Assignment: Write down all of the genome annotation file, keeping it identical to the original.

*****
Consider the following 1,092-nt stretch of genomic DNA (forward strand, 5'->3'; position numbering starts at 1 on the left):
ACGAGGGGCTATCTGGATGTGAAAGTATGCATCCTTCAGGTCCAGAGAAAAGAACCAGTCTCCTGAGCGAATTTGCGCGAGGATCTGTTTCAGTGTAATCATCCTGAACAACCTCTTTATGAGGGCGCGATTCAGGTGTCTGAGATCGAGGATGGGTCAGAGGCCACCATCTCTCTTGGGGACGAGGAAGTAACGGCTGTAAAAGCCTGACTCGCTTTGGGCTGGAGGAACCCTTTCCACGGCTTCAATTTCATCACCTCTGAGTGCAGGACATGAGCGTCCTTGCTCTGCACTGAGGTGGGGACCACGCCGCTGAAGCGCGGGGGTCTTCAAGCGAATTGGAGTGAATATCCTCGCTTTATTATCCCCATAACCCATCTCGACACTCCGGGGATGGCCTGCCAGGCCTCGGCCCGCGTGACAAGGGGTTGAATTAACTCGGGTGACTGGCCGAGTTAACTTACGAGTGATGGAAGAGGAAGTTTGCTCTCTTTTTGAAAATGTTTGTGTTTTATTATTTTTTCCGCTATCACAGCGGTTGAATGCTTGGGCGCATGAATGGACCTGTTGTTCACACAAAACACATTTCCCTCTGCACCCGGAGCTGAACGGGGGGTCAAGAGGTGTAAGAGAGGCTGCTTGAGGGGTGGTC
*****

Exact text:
Consider the following 1,092-nt stretch of genomic DNA (forward strand, 5'->3'; position numbering starts at 1 on the left):
ACGAGGGGCTATCTGGATGTGAAAGTATGCATCCTTCAGGTCCAGAGAAAAGAACCAGTCTCCTGAGCGAATTTGCGCGAGGATCTGTTTCAGTGTAATCATCCTGAACAACCTCTTTATGAGGGCGCGATTCAGGTGTCTGAGATCGAGGATGGGTCAGAGGCCACCATCTCTCTTGGGGACGAGGAAGTAACGGCTGTAAAAGCCTGACTCGCTTTGGGCTGGAGGAACCCTTTCCACGGCTTCAATTTCATCACCTCTGAGTGCAGGACATGAGCGTCCTTGCTCTGCACTGAGGTGGGGACCACGCCGCTGAAGCGCGGGGGTCTTCAAGCGAATTGGAGTGAATATCCTCGCTTTATTATCCCCATAACCCATCTCGACACTCCGGGGATGGCCTGCCAGGCCTCGGCCCGCGTGACAAGGGGTTGAATTAACTCGGGTGACTGGCCGAGTTAACTTACGAGTGATGGAAGAGGAAGTTTGCTCTCTTTTTGAAAATGTTTGTGTTTTATTATTTTTTCCGCTATCACAGCGGTTGAATGCTTGGGCGCATGAATGGACCTGTTGTTCACACAAAACACATTTCCCTCTGCACCCGGAGCTGAACGGGGGGTCAAGAGGTGTAAGAGAGGCTGCTTGAGGGGTGGTC